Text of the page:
Fellow Mortals by Dennis Mahoney (Farrar, Straus and Giroux; 280 pages; $15).
“It had been a warm, blustery day in a spring without rain. Henry lit a match. The fire looked clear in the sun and he threw it down, thinking the wind had blown it out and not thinking twice, despite the drought, despite the mulch under the boxwood hedge,” Dennis Mahoney writes in his highly-charged and blistering debut, Fellow Mortals. Henry’s trifling act of pleasure literally ignites a firestorm in a neighborhood, leaving death and destruction in its wake.
Accidents happen to all of us; we are, after all, mere mortals, as Mahoney suggests in his title. Mahoney, however, is interested less in the act itself than in what happens after. Fellow Mortals is about how we handle the consequences of our actions.
Yet Henry’s mishap does not affect him alone. Henry is a mail carrier who takes great pride in his job. He always has a smile and a kind word for everyone, even those who are not so nice. His route includes Arcadia Street, “one of the smaller streets, a cul-de-sac with sixteen houses, tightly packed Capes with long backyards, the east-side homes bordering the woods and giving the block a special kind of privacy—rural and remote, separate from the town.” Arcadia Street seems tranquil and idyllic, until the fire that is.
Mahoney employs a bit of irony regarding Henry and his cigar. Henry “wasn’t allowed to smoke on the route. He wasn’t allowed at all, having promised it to Ava,” his wife. But Henry cannot resist, despite his heart condition, despite his promise not to smoke. He quickly smokes his cigar and delivers the mail. Until something stops him in his tracks.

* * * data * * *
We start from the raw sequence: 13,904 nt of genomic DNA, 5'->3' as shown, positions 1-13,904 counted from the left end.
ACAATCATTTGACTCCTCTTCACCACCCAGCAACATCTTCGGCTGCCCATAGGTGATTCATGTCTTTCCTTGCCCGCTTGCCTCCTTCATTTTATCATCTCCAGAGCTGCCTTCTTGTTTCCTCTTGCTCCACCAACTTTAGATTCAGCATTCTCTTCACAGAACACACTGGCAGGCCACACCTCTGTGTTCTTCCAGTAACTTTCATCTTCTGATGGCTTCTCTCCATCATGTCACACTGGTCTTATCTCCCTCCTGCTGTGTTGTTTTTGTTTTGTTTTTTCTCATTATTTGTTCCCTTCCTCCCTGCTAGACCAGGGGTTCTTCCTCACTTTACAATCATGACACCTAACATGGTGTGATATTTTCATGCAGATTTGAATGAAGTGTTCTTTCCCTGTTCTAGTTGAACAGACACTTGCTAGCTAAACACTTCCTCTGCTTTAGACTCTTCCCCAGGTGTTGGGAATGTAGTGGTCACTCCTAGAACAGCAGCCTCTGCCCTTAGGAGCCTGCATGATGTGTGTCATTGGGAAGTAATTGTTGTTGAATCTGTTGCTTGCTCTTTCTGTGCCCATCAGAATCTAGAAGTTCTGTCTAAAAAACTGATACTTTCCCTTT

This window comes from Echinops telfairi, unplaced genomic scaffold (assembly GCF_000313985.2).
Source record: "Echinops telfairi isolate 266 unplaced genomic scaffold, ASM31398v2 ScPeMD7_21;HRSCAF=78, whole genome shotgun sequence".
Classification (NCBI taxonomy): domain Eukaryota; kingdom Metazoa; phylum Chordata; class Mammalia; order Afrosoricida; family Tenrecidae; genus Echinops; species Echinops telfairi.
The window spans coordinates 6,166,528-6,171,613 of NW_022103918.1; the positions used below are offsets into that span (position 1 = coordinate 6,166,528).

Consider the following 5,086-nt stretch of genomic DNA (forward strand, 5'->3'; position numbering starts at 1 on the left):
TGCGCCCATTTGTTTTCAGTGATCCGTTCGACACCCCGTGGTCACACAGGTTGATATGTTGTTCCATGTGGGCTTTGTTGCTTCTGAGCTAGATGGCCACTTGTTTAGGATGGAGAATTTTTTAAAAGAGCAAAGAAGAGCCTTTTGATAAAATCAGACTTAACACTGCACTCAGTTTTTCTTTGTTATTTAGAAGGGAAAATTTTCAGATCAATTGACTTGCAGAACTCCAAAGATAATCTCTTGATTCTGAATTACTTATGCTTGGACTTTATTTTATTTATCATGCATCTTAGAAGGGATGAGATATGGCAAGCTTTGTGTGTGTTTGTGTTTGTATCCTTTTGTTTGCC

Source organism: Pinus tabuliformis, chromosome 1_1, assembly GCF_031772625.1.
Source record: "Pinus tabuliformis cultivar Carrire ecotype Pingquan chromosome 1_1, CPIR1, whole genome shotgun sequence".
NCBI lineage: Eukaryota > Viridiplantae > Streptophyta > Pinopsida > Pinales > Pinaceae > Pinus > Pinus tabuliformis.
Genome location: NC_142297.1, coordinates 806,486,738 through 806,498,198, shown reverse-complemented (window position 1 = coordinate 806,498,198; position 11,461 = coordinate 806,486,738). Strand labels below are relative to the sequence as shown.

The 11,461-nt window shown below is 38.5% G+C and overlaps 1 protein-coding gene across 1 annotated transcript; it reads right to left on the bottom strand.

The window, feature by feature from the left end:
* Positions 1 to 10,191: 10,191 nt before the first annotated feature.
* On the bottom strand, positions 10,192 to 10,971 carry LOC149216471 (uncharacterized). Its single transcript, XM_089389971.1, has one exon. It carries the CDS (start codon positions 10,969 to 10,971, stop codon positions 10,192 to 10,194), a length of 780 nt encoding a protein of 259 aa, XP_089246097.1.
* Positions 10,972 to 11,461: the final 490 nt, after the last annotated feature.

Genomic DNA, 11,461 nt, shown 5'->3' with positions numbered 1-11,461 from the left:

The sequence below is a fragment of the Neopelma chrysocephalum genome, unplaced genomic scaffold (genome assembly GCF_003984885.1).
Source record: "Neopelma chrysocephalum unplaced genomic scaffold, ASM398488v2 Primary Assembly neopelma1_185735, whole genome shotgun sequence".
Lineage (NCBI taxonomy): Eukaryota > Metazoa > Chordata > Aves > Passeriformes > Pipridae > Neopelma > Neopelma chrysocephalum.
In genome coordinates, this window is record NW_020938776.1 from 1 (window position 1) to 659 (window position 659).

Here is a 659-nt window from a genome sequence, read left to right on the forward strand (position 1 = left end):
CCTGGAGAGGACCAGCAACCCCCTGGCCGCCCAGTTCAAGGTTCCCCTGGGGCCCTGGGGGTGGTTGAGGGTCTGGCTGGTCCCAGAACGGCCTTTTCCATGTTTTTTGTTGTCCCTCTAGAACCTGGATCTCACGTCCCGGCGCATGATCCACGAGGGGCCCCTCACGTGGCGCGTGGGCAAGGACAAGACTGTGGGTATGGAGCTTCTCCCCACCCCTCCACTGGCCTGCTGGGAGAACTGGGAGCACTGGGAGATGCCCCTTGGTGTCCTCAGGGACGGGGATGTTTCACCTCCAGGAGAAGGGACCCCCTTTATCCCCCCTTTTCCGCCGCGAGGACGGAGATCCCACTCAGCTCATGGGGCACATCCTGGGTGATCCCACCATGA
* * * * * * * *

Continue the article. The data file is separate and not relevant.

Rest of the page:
A crackle is what Henry first hears before he registers anything is amiss. When he sees the fire, Henry immediately springs into action to save the people who live nearby. But he cannot save everyone. A young wife, Laura Bailey, is trapped inside her house. Henry is powerless, and so are the firefighters. “Pain like a hammer claw mounted in his chest, squeezing in deep and prying up his ribs.” When the firemen bring out Laura, Henry falls to his knees. Henry blames himself and carries around a great deal of guilt.
Many of those affected by the fire on Arcadia Street do not blame Henry, while others do. All fault aside, the victims’ lives have been dramatically altered. The fire destroyed the home of Nan and Joan Finn, two elderly sisters, and left them homeless. The fire made Sam Bailey a widower, leading him to seek refuge in the woods where he carves art in the trees.
Using crisp, stark, and striking language, Mahoney explores how culpability and penance can consume a character, especially one enmeshed in a tragic and highly emotional situation. Henry desperately wants those on Arcadia Street to forgive him. More than anything else, Henry sets out to atone for the calamity he has caused. He is determined to help the victims, whatever the cost, even if they do not want his help. This monomaniacal desire directs everything Henry does, from taking in the elderly Finns to befriending Sam to building a tree house for the Carmichael boys, whose mother, a real estate agent, laments over the decrease in neighborhood home values since the fire and hates Henry.
Fellow Mortals is truly a character-driven novel with multiple voices and perspectives. Mahoney is an exciting and genuine new voice in fiction with a debut that is equal parts astonishing and riveting. Because all of us are human, we can all relate to Henry. You may have never done anything of the magnitude as the fire he caused, but perhaps you can put yourself in Henry’s shoes. His actions are always authentic and convincing. The same is true for the victims. Mahoney is never critical of any of those whose lives are overturned by the fire. In the end, we come to understand each one of them, especially their overheated emotions, just as we identity with Henry.
With piercing prose, characters so vivid they light up the page, and a plot so hot it sizzles, Fellow Mortals is an intense and scorching page-turner that is sure to set the book world on fire. Mahoney reminds us that one dark and random act does not define us. It is what happens next that matters. As Alexander Pope famously wrote, “To err is human; to forgive, divine.”